• The Threat of Substitute Products

Are your competitors in the market with a product or service that is either similar to yours or at least completes a similar purpose to yours? Then how likely are your current and potential customers to choose them over you and what you can offer them? If there is something unique about your product which can’t be imitated and which brings value or a perceived benefit to your customers, then there is less of a chance that they choose to go elsewhere in search of something more. Sometimes, the products themselves may be identical, but the experience, brand image, or marketing between companies may be the deciding factor. Find out how to separate your firm from the rest. If you can’t be the best in quality. At least be the one gives them that little bit more!

  • The Bargaining Power of Buyers

Conversely to The Bargaining Power of Suppliers, here the question is how much can your clientele influence you? If you have millions of customers, then one person not liking your product or how much you charge won’t make a difference. However, if you have 4 clients and two of them don’t like what you’re doing or how you’re creating your product? Well then in most cases, you best believe you’re going to pay attention to how you can change your way to not lose half of your sales! Sometimes though, if you do only have those 4 clients and this time even if 3 of them don’t like your products, but the 4th one does, and the 4th one accounts for 80% of your purchase orders and revenue for the year, then you will be quicker to forget what the three smaller clients want and focus on finding more customers like that magical number 4!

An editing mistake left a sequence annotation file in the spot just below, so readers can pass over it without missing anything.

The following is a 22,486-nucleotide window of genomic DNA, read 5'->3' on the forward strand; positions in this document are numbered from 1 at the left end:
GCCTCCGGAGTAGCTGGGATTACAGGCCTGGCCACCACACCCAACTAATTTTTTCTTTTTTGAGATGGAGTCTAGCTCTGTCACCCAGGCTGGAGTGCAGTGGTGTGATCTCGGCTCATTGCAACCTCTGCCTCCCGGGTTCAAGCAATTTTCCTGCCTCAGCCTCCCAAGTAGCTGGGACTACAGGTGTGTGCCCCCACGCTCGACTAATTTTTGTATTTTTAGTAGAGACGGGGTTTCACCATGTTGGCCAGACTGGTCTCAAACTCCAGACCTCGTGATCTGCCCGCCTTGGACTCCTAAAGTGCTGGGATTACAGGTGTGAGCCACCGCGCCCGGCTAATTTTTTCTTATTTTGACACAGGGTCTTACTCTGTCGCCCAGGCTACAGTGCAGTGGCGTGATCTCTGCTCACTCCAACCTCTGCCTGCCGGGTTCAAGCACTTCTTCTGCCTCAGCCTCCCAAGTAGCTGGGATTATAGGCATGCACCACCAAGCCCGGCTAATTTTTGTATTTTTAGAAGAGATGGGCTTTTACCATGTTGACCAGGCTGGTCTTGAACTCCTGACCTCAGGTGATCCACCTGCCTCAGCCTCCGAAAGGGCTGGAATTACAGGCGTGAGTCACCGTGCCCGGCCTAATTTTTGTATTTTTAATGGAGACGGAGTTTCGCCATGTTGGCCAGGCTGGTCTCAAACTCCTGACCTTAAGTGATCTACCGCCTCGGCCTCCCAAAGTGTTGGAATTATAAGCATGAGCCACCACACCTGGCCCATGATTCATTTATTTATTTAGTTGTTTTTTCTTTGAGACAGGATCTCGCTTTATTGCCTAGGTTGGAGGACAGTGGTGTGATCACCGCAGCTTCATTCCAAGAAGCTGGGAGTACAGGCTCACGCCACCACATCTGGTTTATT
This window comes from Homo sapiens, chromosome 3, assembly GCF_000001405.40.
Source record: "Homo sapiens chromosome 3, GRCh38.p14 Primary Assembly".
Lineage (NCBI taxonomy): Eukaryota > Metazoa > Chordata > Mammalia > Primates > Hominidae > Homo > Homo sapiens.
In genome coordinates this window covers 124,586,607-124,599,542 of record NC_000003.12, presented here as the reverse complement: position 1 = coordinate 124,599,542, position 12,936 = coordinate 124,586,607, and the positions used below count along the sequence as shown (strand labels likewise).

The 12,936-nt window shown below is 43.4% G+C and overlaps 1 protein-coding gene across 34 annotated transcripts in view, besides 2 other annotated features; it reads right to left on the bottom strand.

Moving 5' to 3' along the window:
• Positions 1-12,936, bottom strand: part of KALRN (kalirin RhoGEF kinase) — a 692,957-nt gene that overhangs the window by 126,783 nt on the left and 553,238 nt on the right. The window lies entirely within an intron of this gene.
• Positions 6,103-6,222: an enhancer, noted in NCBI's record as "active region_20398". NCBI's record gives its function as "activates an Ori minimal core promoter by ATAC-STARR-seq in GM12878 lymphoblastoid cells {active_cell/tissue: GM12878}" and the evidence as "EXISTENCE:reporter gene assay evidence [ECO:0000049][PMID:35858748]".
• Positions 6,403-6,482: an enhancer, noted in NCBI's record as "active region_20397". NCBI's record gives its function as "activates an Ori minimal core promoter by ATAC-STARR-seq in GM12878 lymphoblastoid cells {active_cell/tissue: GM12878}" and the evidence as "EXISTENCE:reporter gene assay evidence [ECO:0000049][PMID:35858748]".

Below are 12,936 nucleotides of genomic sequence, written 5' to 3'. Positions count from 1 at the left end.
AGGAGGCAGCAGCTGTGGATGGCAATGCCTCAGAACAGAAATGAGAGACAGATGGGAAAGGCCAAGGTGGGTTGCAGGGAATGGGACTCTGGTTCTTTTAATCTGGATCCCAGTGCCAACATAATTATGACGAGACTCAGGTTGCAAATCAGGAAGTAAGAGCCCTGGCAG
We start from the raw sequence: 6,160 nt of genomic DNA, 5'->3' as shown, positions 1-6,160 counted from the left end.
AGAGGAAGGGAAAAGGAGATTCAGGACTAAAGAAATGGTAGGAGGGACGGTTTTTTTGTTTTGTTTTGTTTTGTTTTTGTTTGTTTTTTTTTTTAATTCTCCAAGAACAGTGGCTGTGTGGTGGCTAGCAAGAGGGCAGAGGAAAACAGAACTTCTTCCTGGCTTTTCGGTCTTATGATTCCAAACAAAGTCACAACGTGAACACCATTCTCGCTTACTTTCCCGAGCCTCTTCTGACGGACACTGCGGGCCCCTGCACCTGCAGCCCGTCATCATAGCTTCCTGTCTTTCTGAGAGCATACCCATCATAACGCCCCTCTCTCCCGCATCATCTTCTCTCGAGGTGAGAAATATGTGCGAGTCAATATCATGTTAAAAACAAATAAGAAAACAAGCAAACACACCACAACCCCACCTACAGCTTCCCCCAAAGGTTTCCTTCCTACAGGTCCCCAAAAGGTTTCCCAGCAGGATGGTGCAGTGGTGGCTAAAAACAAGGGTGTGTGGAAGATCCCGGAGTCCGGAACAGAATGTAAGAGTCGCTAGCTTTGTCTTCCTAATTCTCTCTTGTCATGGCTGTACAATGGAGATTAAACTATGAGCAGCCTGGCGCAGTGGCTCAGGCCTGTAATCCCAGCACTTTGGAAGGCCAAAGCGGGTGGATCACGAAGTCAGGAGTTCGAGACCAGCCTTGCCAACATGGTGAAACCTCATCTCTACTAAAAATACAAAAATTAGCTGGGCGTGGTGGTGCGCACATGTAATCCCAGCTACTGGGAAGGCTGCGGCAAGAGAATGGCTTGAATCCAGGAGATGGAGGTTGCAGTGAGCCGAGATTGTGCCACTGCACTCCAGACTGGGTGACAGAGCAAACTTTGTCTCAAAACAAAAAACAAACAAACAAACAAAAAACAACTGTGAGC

& Finally:

  • Rivalry among Existing Competitors

The 5th force in Porter’s Five Forces is that of the pressure within the industry which is created by Existing Competitors. This is in the center of the circle as they are forces which affect everything within your company. This can affect your employees if a competitor with more financial backing decides to try and poach your best talent by offering them much higher wages than you can afford or they can affect your customers by creating a campaign which makes them seem like the better brand. Here once again we broach the subject of brand loyalty and how you can compete for a limited market. Whether you can compete with them through price, through quality, or through added benefits or loyalty, finding a way to stand out from competitor businesses will help you find a footing for your business in the marketplace. Did your clients choose you simply because you were the first to offer them something or do you actively fight to keep these clients as yours?

Papers upon papers have been written on the subject of Michael Porter’s Five forces and they are vital to be understood by any business specialist in today’s world. You don’t have to be a CEO or a business owner to notice how all these forces apply to the company you are in now. These forces can help you when negotiating salary, when fighting for a promotion, or when you act as an intrapreneur and find a way to help your company stand out in a competitive market environment! This is such an important factor that we have decided to dedicate an entire article to entrepreneurs and intrapreneurs later in the year so make sure you stay subscribed to these newsletters to stay on top of our latest releases!


Written by Lenard Adanov